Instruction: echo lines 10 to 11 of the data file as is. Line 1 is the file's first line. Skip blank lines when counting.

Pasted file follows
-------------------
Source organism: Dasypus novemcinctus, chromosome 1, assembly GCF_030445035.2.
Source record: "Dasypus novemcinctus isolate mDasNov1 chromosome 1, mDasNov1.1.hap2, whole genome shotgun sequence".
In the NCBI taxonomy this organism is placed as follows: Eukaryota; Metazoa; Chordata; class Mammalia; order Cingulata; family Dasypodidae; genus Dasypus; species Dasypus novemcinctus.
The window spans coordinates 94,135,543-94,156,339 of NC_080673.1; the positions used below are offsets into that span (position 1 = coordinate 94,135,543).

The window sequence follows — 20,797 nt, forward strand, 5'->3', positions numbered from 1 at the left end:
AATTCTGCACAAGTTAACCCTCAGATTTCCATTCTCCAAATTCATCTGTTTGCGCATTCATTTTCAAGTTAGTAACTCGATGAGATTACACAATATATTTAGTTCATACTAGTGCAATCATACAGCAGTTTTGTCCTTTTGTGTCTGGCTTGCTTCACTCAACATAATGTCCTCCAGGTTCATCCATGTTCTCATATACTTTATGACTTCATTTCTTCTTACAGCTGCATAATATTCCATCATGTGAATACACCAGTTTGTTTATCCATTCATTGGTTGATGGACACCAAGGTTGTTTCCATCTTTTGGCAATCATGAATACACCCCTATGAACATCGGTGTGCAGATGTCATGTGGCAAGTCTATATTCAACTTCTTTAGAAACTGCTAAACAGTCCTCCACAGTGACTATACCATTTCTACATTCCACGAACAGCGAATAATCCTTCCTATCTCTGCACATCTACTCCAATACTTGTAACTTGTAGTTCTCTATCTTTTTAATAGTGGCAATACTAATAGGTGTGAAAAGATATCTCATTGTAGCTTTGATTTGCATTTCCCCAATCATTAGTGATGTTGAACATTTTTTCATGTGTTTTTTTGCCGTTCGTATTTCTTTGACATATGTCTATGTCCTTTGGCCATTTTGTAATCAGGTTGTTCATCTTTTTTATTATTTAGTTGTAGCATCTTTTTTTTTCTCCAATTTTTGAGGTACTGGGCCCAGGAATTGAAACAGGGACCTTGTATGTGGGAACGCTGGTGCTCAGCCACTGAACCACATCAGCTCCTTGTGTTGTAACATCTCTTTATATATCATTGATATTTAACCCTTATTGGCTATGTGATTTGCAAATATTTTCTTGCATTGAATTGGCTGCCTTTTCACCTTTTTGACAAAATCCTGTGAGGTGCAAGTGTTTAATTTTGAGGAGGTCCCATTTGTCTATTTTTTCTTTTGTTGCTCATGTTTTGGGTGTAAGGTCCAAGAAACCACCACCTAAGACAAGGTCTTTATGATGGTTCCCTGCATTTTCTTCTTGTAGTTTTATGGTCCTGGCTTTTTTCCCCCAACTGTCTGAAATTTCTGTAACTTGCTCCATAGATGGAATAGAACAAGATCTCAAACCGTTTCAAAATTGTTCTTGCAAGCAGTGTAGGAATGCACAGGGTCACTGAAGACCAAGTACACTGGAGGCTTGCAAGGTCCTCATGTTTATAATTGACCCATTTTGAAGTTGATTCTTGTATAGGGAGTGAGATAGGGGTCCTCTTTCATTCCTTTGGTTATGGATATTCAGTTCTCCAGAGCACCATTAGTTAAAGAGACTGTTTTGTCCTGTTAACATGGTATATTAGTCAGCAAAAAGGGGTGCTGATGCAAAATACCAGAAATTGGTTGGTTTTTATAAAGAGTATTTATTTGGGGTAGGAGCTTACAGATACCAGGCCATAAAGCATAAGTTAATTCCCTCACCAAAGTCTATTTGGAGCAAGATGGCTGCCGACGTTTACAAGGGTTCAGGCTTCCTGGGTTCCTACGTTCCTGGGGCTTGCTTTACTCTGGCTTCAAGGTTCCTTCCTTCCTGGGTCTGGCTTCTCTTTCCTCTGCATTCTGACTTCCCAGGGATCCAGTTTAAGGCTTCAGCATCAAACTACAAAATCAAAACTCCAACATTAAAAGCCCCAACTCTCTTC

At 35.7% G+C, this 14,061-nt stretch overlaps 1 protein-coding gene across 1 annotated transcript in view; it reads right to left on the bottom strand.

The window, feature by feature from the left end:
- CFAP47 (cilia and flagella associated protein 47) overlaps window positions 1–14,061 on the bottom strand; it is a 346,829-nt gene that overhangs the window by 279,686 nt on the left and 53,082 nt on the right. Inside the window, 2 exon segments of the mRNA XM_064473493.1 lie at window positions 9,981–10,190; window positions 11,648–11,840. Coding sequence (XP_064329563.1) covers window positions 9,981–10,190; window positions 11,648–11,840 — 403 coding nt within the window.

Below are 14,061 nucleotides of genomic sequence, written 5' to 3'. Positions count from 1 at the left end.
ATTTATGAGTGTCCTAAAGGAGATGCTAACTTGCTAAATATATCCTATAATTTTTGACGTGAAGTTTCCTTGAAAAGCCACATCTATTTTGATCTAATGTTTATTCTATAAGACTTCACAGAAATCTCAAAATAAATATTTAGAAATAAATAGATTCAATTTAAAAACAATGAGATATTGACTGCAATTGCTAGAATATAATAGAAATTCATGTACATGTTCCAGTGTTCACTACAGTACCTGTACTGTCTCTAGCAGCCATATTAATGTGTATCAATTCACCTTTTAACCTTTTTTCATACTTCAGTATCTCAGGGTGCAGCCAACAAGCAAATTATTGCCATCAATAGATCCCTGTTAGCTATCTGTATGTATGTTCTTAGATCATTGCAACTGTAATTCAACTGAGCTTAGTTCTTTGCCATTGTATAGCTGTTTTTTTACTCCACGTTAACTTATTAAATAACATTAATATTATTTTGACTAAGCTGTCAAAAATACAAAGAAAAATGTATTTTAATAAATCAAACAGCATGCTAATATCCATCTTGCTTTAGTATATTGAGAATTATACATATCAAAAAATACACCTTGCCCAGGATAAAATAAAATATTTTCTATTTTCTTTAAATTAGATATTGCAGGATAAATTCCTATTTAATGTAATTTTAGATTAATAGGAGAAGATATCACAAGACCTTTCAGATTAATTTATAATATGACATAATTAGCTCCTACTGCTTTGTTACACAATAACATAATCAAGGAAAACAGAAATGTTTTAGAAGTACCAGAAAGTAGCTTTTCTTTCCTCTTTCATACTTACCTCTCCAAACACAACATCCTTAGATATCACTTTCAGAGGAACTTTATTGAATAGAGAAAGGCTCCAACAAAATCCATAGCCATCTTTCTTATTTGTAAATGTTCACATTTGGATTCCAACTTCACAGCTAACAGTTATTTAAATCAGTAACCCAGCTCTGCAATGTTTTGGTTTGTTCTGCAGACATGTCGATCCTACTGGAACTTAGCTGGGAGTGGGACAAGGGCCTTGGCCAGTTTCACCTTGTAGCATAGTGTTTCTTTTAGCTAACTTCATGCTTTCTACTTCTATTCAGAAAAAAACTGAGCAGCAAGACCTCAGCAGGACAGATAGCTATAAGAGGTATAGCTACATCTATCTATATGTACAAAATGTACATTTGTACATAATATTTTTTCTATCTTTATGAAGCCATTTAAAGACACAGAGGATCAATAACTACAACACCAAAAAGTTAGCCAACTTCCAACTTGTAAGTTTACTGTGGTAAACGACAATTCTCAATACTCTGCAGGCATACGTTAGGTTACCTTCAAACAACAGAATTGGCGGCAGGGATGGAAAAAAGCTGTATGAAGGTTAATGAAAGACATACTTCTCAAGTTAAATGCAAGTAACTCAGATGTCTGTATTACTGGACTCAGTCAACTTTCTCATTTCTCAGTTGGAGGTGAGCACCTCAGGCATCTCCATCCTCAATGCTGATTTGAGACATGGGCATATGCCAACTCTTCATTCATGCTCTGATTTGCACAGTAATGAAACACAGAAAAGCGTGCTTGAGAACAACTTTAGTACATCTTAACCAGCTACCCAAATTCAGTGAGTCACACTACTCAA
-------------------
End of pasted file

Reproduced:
Below are 14,061 nucleotides of genomic sequence, written 5' to 3'. Positions count from 1 at the left end.
ATTTATGAGTGTCCTAAAGGAGATGCTAACTTGCTAAATATATCCTATAATTTTTGACGTGAAGTTTCCTTGAAAAGCCACATCTATTTTGATCTAATGTTTATTCTATAAGACTTCACAGAAATCTCAAAATAAATATTTAGAAATAAATAGATTCAATTTAAAAACAATGAGATATTGACTGCAATTGCTAGAATATAATAGAAATTCATGTACATGTTCCAGTGTTCACTACAGTACCTGTACTGTCTCTAGCAGCCATATTAATGTGTATCAATTCACCTTTTAACCTTTTTTCATACTTCAGTATCTCAGGGTGCAGCCAACAAGCAAATTATTGCCATCAATAGATCCCTGTTAGCTATCTGTATGTATGTTCTTAGATCATTGCAACTGTAATTCAACTGAGCTTAGTTCTTTGCCATTGTATAGCTGTTTTTTTACTCCACGTTAACTTATTAAATAACATTAATATTATTTTGACTAAGCTGTCAAAAATACAAAGAAAAATGTATTTTAATAAATCAAACAGCATGCTAATATCCATCTTGCTTTAGTATATTGAGAATTATACATATCAAAAAATACACCTTGCCCAGGATAAAATAAAATATTTTCTATTTTCTTTAAATTAGATATTGCAGGATAAATTCCTATTTAATGTAATTTTAGATTAATAGGAGAAGATATCACAAGACCTTTCAGATTAATTTATAATATGACATAATTAGCTCCTACTGCTTTGTTACACAATAACATAATCAAGGAAAACAGAAATGTTTTAGAAGTACCAGAAAGTAGCTTTTCTTTCCTCTTTCATACTTACCTCTCCAAACACAACATCCTTAGATATCACTTTCAGAGGAACTTTATTGAATAGAGAAAGGCTCCAACAAAATCCATAGCCATCTTTCTTATTTGTAAATGTTCACATTTGGATTCCAACTTCACAGCTAACAGTTATTTAAATCAGTAACCCAGCTCTGCAATGTTTTGGTTTGTTCTGCAGACATGTCGATCCTACTGGAACTTAGCTGGGAGTGGGACAAGGGCCTTGGCCAGTTTCACCTTGTAGCATAGTGTTTCTTTTAGCTAACTTCATGCTTTCTACTTCTATTCAGAAAAAAACTGAGCAGCAAGACCTCAGCAGGACAGATAGCTATAAGAGGTATAGCTACATCTATCTATATGTACAAAATGTACATTTGTACATAATATTTTTTCTATCTTTATGAAGCCATTTAAAGACACAGAGGATCAATAACTACAACACCAAAAAGTTAGCCAACTTCCAACTTGTAAGTTTACTGTGGTAAACGACAATTCTCAATACTCTGCAGGCATACGTTAGGTTACCTTCAAACAACAGAATTGGCGGCAGGGATGGAAAAAAGCTGTATGAAGGTTAATGAAAGACATACTTCTCAAGTTAAATGCAAGTAACTCAGATGTCTGTATTACTGGACTCAGTCAACTTTCTCATTTCTCAGTTGGAGGTGAGCACCTCAGGCATCTCCATCCTCAATGCTGATTTGAGACATGGGCATATGCCAACTCTTCATTCATGCTCTGATTTGCACAGTAATGAAACACAGAAAAGCGTGCTTGAGAACAACTTTAGTACATCTTAACCAGCTACCCAAATTCAGTGAGTCACACTACTCAA